A special one-on-one conversation with the author Flemming Rose, Foreign Editor at the Danish newspaper Jyllands-Posten; interviewed by Jonathan Rauch, Senior Fellow, Brookings Institution, and author of Kindly Inquisitors: The New Attacks on Free Thought.
In Bootleggers & Baptists: How Economic Forces and Moral Persuasion Interact to Shape Regulatory Politics, economists Bruce Yandle and Adam Smith explain how money and morality are often combined in politics to produce arbitrary regulations benefiting cronies, while constraining productive economic activities by the general public.
Featuring: Yon Goicoechea, Former General Secretary, Venezuelan Student Parliament; Gustavo Tovar, Author, Estudiantes por la libertad (Students for Liberty) (Caracas: El Nacional, 2007); and Gerver Torres, Senior Scientist, Gallup. Moderated by Ian Vásquez, Cato Institute.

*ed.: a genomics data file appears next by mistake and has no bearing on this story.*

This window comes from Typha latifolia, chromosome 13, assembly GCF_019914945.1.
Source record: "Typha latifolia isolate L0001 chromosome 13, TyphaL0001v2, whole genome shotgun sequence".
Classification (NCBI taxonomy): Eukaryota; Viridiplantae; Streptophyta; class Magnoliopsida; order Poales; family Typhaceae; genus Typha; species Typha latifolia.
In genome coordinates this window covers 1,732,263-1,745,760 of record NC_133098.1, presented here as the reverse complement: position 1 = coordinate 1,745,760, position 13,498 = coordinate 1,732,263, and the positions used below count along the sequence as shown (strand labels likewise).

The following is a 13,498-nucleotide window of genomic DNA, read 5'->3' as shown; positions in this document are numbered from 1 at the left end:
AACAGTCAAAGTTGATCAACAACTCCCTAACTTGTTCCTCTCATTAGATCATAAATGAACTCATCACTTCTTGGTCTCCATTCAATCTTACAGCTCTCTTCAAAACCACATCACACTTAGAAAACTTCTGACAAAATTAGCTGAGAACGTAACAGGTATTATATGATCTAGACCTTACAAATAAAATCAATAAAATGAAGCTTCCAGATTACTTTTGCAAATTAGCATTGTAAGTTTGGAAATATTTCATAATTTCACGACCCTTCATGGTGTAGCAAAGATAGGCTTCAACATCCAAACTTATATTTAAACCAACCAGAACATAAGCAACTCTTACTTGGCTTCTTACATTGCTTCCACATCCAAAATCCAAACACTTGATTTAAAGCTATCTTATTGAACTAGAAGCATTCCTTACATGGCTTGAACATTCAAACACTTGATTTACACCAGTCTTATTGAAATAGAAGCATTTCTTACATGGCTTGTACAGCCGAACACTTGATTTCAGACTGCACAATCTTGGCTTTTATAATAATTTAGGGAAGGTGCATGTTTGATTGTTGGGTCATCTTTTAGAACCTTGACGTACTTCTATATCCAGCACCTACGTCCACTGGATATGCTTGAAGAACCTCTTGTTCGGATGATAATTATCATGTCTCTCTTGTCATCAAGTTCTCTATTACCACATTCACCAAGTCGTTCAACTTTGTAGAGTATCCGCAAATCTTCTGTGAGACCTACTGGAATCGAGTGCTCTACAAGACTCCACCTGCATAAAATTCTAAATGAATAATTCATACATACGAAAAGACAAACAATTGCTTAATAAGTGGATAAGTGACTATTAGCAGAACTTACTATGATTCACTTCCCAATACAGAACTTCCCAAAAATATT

On December 2, 2007, Venezuelans rejected through a referendum constitutional changes proposed by President Hugo Chávez that would have turned their country into a socialist state. The Venezuelan student movement played the key role in that outcome. Student leader Yon Goicoechea will explain how and why students from public and private universities from across the country came together in defense of basic liberties. Author and human rights activist Gustavo Tovar will describe how the movement’s philosophy of nonviolence helped to forge an effective opposition. Gerver Torres will discuss the significant impact of the “No” vote on public opinion and politics in Venezuela and throughout Latin America. All three speakers will discuss the future of the student movement and of Venezuelan politics.